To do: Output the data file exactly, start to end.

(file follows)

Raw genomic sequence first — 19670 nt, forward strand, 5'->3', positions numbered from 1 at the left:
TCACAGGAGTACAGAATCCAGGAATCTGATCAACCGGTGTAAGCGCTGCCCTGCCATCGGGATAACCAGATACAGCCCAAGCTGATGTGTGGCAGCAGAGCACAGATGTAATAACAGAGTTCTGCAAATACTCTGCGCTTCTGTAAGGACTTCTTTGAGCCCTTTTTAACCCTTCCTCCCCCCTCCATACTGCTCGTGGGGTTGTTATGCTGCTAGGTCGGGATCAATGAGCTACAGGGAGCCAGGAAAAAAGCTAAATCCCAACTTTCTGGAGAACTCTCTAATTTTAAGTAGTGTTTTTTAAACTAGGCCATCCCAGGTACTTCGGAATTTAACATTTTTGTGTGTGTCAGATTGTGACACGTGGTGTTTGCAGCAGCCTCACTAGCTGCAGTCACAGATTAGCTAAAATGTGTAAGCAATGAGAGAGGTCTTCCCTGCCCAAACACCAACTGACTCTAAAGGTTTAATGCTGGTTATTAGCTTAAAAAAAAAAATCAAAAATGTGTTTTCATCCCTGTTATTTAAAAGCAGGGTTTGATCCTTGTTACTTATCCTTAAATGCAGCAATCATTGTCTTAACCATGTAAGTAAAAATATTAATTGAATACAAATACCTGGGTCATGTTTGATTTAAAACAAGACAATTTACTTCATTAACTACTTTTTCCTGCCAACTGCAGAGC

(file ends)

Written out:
Raw genomic sequence first — 19670 nt, forward strand, 5'->3', positions numbered from 1 at the left:
TCACAGGAGTACAGAATCCAGGAATCTGATCAACCGGTGTAAGCGCTGCCCTGCCATCGGGATAACCAGATACAGCCCAAGCTGATGTGTGGCAGCAGAGCACAGATGTAATAACAGAGTTCTGCAAATACTCTGCGCTTCTGTAAGGACTTCTTTGAGCCCTTTTTAACCCTTCCTCCCCCCTCCATACTGCTCGTGGGGTTGTTATGCTGCTAGGTCGGGATCAATGAGCTACAGGGAGCCAGGAAAAAAGCTAAATCCCAACTTTCTGGAGAACTCTCTAATTTTAAGTAGTGTTTTTTAAACTAGGCCATCCCAGGTACTTCGGAATTTAACATTTTTGTGTGTGTCAGATTGTGACACGTGGTGTTTGCAGCAGCCTCACTAGCTGCAGTCACAGATTAGCTAAAATGTGTAAGCAATGAGAGAGGTCTTCCCTGCCCAAACACCAACTGACTCTAAAGGTTTAATGCTGGTTATTAGCTTAAAAAAAAAAATCAAAAATGTGTTTTCATCCCTGTTATTTAAAAGCAGGGTTTGATCCTTGTTACTTATCCTTAAATGCAGCAATCATTGTCTTAACCATGTAAGTAAAAATATTAATTGAATACAAATACCTGGGTCATGTTTGATTTAAAACAAGACAATTTACTTCATTAACTACTTTTTCCTGCCAACTGCAGAGC